Second, the Spirit wants to cultivate the way we respond to this joyful God.  God wants us to respond to Him with a similar kind of joy, a reciprocal joy.  That is the purpose of worship.  We listen to Donna sing a wonderful song about the return of Christ.  We hear the children and Jack sing “This Little Light of Mine.”  What a great example for our children to see that we have to let the light of joy shine in our lives, to learn that our power comes from outside of us, to understand that God is the source of our power.  When we worship together and when we worship privately, we respond to the Lord with joy.  That response pleases God every much.

I have noticed that singing has become more important in my own daily devotion.  Hymns often come to my mind.  I find myself sometimes singing in my backyard, “My Jesus, I love Thee, I know Thou art mine; For Thee, all the follies of sin I resign; My gracious Redeemer, my Savior art Thou; If ever I loved Thee, my Jesus, ’tis now.”  My cat does not know what to do with that noise.  Singing as a part of our daily devotion restores joy to our lives.

Recognizing that God is joyful and responding to God in joy are two vertical dimensions.  Consider three other dimensions.

First, the Holy Spirit enables us to promote joy in our own lives by prompting joy in the lives of others.  Paul writes in Romans 12:15 that we are supposed to live so that we rejoice with those who rejoice and weep with those who weep.  When we prompt joy in others, we find that it makes us more joyful.  We can do this in simple, little ways:  speaking to others, shaking hands, hugging, acknowledging others’ worth, remembering a person’s name, listening when someone has difficulty.  People seem so appreciative of the small acts of kindness we do for them.  Our attention prompts a sense of joy in them.

Think about a second dimension; the Spirit enables us to share the love of God.  Every person wants to be loved, even the grumpiest among us.  The best way to build the possibility of joy in people who are really hard to love is to increase our own joy by loving them.  The ultimate example of sharing God’s love is by sharing the good news of Jesus Christ.  We can all have such joy in knowing that we have had a hand in helping another person come to a salvation experience in which they acknowledge Christ as their personal Savior.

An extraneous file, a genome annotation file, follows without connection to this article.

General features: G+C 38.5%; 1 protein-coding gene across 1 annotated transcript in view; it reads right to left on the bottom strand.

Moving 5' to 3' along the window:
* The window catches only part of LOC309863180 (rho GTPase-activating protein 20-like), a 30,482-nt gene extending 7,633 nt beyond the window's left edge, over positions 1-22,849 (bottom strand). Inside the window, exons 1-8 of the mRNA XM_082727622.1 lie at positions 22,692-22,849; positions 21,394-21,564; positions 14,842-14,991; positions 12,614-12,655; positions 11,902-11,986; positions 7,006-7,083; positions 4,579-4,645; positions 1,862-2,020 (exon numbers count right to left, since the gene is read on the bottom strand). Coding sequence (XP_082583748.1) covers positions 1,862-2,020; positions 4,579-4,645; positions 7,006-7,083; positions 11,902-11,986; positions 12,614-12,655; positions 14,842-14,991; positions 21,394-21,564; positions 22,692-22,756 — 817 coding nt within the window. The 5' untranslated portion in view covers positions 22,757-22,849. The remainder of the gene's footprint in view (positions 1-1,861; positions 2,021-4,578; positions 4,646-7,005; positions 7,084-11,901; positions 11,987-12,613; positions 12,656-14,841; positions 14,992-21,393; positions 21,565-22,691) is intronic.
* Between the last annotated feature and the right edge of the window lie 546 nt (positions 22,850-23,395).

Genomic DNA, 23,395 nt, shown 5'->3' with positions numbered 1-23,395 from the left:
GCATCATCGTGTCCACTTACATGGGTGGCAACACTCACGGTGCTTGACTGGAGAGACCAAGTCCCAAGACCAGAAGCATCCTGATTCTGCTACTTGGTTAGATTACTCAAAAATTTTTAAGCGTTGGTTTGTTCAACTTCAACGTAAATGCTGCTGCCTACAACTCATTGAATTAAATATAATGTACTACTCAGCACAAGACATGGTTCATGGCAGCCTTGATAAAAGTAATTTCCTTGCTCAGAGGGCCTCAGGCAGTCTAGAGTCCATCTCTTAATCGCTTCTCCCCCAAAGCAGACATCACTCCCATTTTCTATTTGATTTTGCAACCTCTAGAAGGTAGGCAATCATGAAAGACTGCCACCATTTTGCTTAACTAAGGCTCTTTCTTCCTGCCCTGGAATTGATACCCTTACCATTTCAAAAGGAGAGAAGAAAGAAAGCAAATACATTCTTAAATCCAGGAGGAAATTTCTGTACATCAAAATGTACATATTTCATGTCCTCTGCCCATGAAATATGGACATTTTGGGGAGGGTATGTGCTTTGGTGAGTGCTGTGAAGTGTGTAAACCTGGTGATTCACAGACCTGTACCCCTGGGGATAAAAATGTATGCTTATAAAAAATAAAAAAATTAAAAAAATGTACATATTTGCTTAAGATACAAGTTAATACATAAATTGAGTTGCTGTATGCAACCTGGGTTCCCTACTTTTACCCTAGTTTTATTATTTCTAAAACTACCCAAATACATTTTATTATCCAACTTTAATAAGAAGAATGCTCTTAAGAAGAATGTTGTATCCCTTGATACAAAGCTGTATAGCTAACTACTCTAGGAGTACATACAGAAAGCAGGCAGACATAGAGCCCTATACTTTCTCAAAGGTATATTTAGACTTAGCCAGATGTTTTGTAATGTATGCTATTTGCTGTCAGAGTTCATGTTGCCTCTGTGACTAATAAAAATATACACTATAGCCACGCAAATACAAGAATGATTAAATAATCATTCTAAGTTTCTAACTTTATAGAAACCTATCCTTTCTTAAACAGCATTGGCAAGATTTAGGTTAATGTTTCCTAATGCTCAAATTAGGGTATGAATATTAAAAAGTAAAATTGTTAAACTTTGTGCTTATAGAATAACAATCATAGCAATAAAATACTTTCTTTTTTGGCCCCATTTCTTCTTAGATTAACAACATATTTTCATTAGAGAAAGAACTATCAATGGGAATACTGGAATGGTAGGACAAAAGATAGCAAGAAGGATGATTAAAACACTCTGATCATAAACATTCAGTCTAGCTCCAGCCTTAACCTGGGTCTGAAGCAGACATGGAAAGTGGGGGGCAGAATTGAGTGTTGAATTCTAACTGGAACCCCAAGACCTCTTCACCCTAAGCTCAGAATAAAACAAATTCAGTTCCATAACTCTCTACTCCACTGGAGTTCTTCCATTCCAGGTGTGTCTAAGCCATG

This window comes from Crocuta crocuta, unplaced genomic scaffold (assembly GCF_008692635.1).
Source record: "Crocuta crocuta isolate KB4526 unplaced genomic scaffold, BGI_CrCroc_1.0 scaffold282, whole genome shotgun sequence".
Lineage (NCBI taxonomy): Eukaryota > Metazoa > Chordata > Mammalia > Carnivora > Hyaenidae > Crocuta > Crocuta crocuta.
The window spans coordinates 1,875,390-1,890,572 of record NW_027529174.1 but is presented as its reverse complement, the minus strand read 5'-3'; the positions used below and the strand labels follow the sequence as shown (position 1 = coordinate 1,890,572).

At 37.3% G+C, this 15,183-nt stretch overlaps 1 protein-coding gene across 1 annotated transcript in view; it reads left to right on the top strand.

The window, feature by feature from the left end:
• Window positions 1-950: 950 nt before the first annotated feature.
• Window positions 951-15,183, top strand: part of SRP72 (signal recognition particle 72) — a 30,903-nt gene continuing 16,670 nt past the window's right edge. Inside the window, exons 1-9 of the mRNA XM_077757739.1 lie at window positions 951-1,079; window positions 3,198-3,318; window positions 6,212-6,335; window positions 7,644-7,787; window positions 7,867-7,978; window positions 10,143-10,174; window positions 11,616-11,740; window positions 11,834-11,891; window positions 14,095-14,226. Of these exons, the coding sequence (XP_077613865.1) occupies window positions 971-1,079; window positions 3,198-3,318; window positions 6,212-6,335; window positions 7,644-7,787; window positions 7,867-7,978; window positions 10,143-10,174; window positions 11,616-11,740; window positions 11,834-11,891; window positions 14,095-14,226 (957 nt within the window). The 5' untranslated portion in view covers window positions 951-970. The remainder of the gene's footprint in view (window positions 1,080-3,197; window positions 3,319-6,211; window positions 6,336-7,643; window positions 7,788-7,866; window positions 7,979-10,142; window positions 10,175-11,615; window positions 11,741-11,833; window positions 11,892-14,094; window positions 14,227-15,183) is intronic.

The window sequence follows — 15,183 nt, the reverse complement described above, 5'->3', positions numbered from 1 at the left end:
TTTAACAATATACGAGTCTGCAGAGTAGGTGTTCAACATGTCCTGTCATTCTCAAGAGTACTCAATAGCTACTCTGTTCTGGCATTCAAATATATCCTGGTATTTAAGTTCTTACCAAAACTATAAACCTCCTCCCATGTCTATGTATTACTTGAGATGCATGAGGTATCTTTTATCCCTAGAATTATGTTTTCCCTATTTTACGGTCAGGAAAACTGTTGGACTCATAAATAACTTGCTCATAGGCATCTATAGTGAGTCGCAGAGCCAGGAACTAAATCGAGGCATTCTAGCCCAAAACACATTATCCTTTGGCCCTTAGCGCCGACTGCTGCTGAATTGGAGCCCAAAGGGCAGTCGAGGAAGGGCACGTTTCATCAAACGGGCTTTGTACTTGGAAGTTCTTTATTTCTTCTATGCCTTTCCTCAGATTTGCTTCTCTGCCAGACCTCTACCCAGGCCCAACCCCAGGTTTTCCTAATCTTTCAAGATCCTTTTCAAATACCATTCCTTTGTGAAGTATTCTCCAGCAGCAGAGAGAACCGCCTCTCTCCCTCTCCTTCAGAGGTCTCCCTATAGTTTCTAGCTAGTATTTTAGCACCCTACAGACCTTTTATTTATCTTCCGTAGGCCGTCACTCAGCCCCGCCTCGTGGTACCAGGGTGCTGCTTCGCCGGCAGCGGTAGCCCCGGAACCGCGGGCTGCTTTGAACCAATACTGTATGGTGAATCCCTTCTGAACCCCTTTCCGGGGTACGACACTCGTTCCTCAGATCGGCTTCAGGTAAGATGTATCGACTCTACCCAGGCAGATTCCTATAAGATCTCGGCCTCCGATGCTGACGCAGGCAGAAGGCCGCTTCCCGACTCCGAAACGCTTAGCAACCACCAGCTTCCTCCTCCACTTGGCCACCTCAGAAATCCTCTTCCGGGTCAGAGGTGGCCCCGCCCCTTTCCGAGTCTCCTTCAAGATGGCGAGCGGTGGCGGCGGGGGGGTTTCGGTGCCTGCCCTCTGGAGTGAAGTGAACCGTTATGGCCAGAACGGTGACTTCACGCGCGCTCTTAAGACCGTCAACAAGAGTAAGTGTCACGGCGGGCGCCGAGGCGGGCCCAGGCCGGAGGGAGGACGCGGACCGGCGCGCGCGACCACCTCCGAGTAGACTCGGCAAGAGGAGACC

Luke 15 records a parable that Jesus told to illustrate the joy found in heaven when one lost person comes to Christ.  A man who found a sheep that had been lost was so joyous that he carried it home on his shoulders and threw a party that included his friends and neighbors.  They all rejoiced over finding the man’s lost sheep.  Jesus commented on how much more joy there is in heaven when one lost person is brought into the fold.  Could I encourage you to share the love of Christ with others, within the relationships you already have, with people you already know?  You can share the joy of others coming into that saving relationship.

Third, the Holy Spirit cultivates within us the ability to take the issues that really bother us or weigh us down and release them through our Father in heaven.  We talk about letting go and letting God.  It is so much easier to say than it is to do.  People are not exempt from the wear-and-tear of life.  We have all kinds of difficulties.  One of the hallmarks of Christian joy is that we do not feel that we have to carry that load alone.  Real joy is the presence of God, not the absence of difficulty.  It is the ability to release to God those burdens.  Peter wrote, “Cast all your cares on him.  He cares for you” (I Peter 5:7).  Scripture tells us that during the time Paul and Silas were in prison in Philippi, they were singing at midnight.  Imagine experiencing joy during worship in a prison cell.  They really impressed the Philippian jailor.  I am sure they impressed other prisoners, as well.

Matthew Henry, a Bible scholar, was robbed one time.  He wrote in his diary afterwards, “Let me be thankful, first, because I was never robbed before.  Second, although they took my wallet, they did not take my life.  Third, although they took everything I had, it was not much.  Fourth, it was I who was robbed and not I who did the robbing.”  We can find some good in every circumstance.  The truth is that Christian joy does not depend on external circumstances.  That is why we are told in Scriptures, “Consider it pure joy whenever you face trials of many kinds…” (James 1:2).

In order to have joy, we must be grafted into the vine.  We must abide in Christ.  That simply means that we are to live life in such a way that we stay connected through the life of prayer, Bible study, daily worship, and corporate worship.  When we do that, we begin to experience the real fruit of abiding.  Jesus said, “If you obey my commands, you will remain in my love” (John 15:10).  If we remain in his love, then we can fulfill his commandment to love one another.  When we do that, when we live like that, we experience real Christian joy.  Paul wrote in Romans 14:17:  “For the kingdom of God is not a matter of eating and drinking, but of righteousness, peace and joy in the Holy Spirit.”  That joy in the Holy Spirit is my hope and prayer for all of you.

Do you know Christ Jesus as your Savior?  Are you grafted into the vine?  If not, this is the day to make the decision to accept Christ as your Savior.  Uniting with him will give you the opportunity to be on your way to experiencing real joy.

Kirk H. Neely
© July 2011